Infernal nonsense

I rather fear that if you did not recognise the allusion in the title, the rest of this post may not be for you.  As a result, I shall not be explaining it – though I believe a range of internet search engines are available.

The only “going-out” culture I can remember from my childhood, excluding events arranged via school, was an occasional visit to see a Gilbert and Sullivan production in my local town.  A seem to recall that such was our keenness, that we once arrived a week early for a performance – but that may be the memory playing tricks on me.  As a result of this early indoctrination, I retain a fondness for the operettas of Messrs G & S: though find it wise not to listen too closely to some of the lyrics in our more liberal age.  Some of the plots also sit a little uncomfortably with the 21st century audience member: but would probably go down a storm in some of the more scarily fundamentalist portions of the US.

So it was that this past Saturday, I found myself partaking of a double bill of G&S: and observed a few of today’s kids being indoctrinated by the elders as I had been forty years previous.  In the afternoon, I saw the Southampton Operatic Society‘s production of The Mikado which was really rather good.  The odd stumble here-and-there perhaps, but some excellent and, to me, original business ensured a smile stayed plastered across my face throughout.  I think that The Mikado may be the greatest of the partnership’s work and the SOS did it proud: it ran Jonathan Miller’s production at the ENO a very respectable second!  I may be biased about The Mikado as it has several splendid roles for the bass soloist: and I did find myself sitting in the audience thinking “I could do that!”.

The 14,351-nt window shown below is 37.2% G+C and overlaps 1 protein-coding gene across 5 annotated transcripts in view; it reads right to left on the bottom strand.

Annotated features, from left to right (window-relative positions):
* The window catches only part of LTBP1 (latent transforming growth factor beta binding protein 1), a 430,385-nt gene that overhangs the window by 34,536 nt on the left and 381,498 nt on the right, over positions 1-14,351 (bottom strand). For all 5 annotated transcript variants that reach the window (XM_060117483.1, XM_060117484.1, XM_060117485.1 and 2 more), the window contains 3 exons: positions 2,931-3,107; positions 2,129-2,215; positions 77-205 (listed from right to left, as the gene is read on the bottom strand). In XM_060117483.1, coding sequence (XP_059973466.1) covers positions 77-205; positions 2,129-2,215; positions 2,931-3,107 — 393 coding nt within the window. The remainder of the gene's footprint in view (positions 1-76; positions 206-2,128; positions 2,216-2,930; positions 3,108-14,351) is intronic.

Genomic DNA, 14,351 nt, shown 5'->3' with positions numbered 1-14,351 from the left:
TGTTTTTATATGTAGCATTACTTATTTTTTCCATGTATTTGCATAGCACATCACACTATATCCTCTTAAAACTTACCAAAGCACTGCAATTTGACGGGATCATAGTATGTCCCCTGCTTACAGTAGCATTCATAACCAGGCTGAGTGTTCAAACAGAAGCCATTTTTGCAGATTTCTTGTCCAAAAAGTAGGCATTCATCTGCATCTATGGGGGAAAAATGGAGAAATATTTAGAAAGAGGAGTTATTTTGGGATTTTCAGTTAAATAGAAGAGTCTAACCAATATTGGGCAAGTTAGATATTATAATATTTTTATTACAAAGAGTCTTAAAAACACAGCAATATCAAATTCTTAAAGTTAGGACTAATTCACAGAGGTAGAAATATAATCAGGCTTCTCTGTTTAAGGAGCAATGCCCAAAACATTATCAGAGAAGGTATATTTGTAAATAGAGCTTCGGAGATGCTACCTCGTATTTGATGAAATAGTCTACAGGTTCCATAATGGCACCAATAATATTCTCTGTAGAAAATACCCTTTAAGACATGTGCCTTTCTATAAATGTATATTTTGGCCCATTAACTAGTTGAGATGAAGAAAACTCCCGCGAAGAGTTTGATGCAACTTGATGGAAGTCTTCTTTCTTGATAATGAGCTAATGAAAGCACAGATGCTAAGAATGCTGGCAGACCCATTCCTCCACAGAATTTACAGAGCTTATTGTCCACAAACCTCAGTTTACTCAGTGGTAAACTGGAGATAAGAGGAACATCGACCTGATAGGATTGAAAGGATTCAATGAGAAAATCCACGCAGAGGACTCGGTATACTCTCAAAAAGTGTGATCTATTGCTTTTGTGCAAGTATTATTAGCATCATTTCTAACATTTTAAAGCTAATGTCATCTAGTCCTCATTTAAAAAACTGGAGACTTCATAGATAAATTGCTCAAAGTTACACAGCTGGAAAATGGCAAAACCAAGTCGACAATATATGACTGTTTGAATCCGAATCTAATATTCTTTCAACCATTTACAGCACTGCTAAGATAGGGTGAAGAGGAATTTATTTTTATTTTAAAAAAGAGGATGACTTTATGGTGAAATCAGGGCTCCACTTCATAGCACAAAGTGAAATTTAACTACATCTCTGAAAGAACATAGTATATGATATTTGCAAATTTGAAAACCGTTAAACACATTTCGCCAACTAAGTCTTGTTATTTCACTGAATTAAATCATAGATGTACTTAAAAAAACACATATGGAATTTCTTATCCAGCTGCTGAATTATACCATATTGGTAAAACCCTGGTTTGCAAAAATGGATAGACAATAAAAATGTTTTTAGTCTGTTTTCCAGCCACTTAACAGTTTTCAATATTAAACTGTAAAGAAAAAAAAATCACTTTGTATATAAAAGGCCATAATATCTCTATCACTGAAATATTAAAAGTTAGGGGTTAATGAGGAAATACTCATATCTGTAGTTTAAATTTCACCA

The world (and I) did not have long to wait for an unequivocal demonstration that my self-belief may exceed my ability.  In the evening, I went over to Salisbury to see a performance of HMS Pinafore in which we, the audience, were to play the role of the chorus: i.e. sailors, sisters, cousins (reckoned up by dozens) and aunts.  A friend had suggested I might like to accompany her and, on the basis that one should try everything once except incest and country dancing, I agreed.  Actually, if I’m honest, that boat sailed long ago: while I was still at primary school.  I should perhaps make clear at this stage that it was country dancing I tried (was forced into) and not incest (it may have been the seventies, but things weren’t that bad): my Circassian Circle and Cumberland Reel were a joy to behold.